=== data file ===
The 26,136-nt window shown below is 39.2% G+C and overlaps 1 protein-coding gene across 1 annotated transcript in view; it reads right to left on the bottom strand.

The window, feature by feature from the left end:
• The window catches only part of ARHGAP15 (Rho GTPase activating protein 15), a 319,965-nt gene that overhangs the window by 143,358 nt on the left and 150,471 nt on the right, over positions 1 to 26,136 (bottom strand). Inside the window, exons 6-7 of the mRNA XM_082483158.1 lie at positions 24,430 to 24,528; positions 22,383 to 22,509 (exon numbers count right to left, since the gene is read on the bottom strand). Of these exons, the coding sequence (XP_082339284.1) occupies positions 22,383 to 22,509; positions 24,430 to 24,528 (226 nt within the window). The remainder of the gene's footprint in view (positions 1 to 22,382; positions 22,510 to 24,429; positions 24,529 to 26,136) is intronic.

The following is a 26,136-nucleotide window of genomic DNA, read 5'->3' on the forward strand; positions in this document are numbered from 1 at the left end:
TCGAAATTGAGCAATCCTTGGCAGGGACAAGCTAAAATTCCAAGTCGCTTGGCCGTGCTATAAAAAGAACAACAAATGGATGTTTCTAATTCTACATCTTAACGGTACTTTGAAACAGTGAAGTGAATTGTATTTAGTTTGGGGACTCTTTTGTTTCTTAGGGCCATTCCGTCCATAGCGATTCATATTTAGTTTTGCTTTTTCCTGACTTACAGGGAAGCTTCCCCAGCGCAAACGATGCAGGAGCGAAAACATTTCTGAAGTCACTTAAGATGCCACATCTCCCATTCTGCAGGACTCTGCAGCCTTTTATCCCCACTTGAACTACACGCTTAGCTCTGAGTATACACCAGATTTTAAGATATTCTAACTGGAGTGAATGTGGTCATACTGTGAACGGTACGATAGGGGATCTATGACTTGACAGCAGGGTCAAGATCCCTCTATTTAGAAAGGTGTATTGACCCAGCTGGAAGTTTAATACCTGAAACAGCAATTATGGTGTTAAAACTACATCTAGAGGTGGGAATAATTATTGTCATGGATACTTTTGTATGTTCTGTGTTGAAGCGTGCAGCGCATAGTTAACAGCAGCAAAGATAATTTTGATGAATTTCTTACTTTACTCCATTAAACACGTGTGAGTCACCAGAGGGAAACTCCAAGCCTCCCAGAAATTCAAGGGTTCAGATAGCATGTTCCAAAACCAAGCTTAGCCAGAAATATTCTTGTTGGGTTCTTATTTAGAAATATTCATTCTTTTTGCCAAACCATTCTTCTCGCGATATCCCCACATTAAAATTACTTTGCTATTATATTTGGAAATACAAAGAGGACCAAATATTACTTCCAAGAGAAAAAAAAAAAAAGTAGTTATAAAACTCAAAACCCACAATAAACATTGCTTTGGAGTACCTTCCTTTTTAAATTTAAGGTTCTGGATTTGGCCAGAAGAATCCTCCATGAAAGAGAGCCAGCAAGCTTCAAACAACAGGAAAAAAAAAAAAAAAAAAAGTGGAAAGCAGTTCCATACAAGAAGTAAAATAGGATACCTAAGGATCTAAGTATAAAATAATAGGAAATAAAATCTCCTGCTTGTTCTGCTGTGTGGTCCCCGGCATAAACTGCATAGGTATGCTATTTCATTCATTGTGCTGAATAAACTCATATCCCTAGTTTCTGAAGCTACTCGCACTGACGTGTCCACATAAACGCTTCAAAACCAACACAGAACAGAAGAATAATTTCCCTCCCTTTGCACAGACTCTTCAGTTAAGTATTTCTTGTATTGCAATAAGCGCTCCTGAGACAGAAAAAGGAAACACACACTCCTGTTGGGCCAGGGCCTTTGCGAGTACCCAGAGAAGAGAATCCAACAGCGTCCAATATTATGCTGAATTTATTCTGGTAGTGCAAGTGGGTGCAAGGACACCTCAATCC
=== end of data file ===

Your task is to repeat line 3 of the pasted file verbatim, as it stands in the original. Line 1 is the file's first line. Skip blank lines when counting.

• The window catches only part of ARHGAP15 (Rho GTPase activating protein 15), a 319,965-nt gene that overhangs the window by 143,358 nt on the left and 150,471 nt on the right, over positions 1 to 26,136 (bottom strand). Inside the window, exons 6-7 of the mRNA XM_082483158.1 lie at positions 24,430 to 24,528; positions 22,383 to 22,509 (exon numbers count right to left, since the gene is read on the bottom strand). Of these exons, the coding sequence (XP_082339284.1) occupies positions 22,383 to 22,509; positions 24,430 to 24,528 (226 nt within the window). The remainder of the gene's footprint in view (positions 1 to 22,382; positions 22,510 to 24,429; positions 24,529 to 26,136) is intronic.